February 16, 1922.
Dear Mrs. Odell,
We have received your cable (as follows: voted you invite Baer and [Mélin] expenses paid come America exchange speakers April reply. Odell.)
I at once telegraphed and wrote to Mlle. Mélin and Fräulein Baer and hope to hear from them soon. Meanwhile I think we should consider alternative names in case they cannot come. I should like to propose Mlle. Reverchon, one of our long times friends in Paris, a charming young woman doctor, speaking excellent English and who is to lecture at the English Summer School at Easter. [written in left margin] ↑April 12-27↓ This would mean that even if she can leave her work and go to America she could not do so before ↑the end of April↓. Another suggestions is Mlle. Simonne Rihouët, who also speaks English well and is fresh, young and enterprising, interested in education and work for children. She is not a great speaker but a pleasant speaker before a small audience and she might learn to hold a large one especially when part of a [illegible] ↑team↓. She has a little school and I do not know if she could go away. Mlle. Dejardin of Liège is an accomplished oratrice in French. She is thoroughly pacifist. She stands very far to the left but as she is against violence I think she would be all right.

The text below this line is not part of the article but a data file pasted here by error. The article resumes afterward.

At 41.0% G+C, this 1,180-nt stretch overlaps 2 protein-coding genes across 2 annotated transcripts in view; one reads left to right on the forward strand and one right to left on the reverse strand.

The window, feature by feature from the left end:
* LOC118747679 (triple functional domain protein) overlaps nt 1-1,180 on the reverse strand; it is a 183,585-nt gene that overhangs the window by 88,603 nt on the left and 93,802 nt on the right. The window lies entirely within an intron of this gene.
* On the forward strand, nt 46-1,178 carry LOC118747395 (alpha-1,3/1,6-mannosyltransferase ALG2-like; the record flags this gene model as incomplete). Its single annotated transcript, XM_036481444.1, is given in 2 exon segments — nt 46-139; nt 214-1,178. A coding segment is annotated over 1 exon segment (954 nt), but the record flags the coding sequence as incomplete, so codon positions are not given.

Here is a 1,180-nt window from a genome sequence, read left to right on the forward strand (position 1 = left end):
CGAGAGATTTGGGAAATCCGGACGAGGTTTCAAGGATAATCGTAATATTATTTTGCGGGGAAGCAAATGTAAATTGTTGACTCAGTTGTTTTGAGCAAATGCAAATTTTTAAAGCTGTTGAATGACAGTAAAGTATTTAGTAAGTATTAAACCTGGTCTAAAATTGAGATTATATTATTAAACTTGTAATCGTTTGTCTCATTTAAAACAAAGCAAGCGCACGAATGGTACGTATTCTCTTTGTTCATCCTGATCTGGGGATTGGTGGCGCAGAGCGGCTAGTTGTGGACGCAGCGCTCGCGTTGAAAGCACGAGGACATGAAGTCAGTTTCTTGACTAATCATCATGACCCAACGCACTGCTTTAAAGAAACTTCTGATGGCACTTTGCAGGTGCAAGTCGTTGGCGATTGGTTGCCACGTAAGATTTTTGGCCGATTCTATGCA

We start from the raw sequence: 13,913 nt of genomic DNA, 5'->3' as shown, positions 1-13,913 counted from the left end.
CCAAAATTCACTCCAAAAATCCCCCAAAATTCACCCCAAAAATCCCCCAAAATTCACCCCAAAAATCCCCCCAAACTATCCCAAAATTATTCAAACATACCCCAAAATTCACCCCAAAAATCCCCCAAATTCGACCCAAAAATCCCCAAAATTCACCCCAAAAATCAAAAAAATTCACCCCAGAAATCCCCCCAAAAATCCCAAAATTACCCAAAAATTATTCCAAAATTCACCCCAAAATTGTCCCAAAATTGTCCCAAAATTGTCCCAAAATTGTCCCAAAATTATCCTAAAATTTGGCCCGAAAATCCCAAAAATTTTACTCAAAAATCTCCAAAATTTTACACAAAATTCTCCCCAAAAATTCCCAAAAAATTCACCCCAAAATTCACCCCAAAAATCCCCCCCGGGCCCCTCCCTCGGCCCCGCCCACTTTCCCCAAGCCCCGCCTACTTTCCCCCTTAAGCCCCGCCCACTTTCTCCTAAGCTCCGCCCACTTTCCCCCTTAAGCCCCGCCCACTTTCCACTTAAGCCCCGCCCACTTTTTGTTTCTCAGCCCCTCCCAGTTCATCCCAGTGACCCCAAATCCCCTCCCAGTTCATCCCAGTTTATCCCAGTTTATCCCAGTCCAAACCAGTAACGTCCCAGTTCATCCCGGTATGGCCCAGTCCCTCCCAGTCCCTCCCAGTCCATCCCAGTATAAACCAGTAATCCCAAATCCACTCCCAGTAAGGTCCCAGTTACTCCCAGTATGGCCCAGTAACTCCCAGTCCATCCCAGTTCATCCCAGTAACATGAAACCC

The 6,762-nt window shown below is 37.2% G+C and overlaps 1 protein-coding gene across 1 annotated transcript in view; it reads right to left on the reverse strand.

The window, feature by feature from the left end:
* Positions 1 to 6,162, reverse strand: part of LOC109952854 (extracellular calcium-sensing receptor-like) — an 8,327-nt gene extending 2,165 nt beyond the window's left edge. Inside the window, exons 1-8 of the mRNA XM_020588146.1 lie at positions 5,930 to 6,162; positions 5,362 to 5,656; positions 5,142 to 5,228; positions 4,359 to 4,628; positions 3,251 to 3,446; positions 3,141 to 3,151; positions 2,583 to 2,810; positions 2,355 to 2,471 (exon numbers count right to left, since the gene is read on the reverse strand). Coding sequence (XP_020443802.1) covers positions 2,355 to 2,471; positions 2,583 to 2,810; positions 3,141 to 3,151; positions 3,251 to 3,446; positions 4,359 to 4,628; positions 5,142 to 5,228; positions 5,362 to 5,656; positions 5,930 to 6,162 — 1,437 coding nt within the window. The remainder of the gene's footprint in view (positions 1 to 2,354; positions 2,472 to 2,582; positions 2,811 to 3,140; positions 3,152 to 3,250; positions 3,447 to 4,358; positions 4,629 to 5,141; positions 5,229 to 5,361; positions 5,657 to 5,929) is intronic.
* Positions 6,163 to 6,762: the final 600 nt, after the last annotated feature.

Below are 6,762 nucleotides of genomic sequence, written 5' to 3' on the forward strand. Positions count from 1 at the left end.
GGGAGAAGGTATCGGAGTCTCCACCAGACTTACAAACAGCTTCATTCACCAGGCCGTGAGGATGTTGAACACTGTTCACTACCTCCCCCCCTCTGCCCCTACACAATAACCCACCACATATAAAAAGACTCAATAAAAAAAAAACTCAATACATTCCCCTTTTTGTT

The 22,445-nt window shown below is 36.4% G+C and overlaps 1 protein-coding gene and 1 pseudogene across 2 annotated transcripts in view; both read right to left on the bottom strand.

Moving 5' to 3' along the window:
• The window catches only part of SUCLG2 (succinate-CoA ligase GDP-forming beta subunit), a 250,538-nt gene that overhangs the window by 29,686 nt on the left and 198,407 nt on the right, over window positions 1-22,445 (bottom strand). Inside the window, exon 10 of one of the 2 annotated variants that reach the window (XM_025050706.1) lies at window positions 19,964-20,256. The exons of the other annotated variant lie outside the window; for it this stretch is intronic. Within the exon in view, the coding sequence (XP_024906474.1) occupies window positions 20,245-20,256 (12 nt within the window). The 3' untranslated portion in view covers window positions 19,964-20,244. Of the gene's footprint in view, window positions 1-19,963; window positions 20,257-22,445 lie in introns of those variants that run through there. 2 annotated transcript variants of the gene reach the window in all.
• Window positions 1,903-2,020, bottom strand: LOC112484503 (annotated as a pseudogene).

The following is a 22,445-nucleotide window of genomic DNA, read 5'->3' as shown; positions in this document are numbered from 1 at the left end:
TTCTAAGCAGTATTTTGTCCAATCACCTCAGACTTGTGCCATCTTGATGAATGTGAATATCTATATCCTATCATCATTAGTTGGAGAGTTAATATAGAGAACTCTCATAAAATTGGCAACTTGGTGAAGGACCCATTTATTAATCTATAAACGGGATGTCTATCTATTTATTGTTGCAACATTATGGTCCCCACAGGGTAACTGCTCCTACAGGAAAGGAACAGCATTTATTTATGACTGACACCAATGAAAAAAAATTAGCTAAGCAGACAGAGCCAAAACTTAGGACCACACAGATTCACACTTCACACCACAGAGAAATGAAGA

For German speaking countries I suggest Frau Scheu-Riesz of Vienna, a quite charming person speaking excellent English. She is literary, has translated sonnets from the Portuguese into German, is fluent, not very deep but, has a thoroughly fine point of view. Of course I don't know whether she could leave home. She has just returned from a speaking tour in England.
If Gertrud Baer writes that she cannot come she will suggest other names. I told her that you doubtless wanted a young person, otherwise Fräulein Heymann and [page 2] Dr. [Augspurg] would be a natural choice. If you cannot get Gertrud Baer you may consider and decide after all to ask ↑them↓. I will cable as soon as I hear from Mélin and Baer. Kindly cable me again to tell me what to do next.
Another suggestion is Madam Andrée Jouve, who spoke at Zurich. She knows some English but whether she could make a speech in English I don't know. She is primarily on education but a [thorough] going internationalist. Her husband is a pacifist (and highly futurist I should say) poet. I don't know whether she could possibly leave home where she has many cares but I am sure she could not afford to do so unless it were financially worth while, as I take it, she supports the family teaching in a Lycee and sub-letting rooms in their rather big apartment.
I will write again if I have anything to add.
I am so pleased that the American Section is undertaking this and I am sure it will be success once our American members really put their shoulder to the wheel.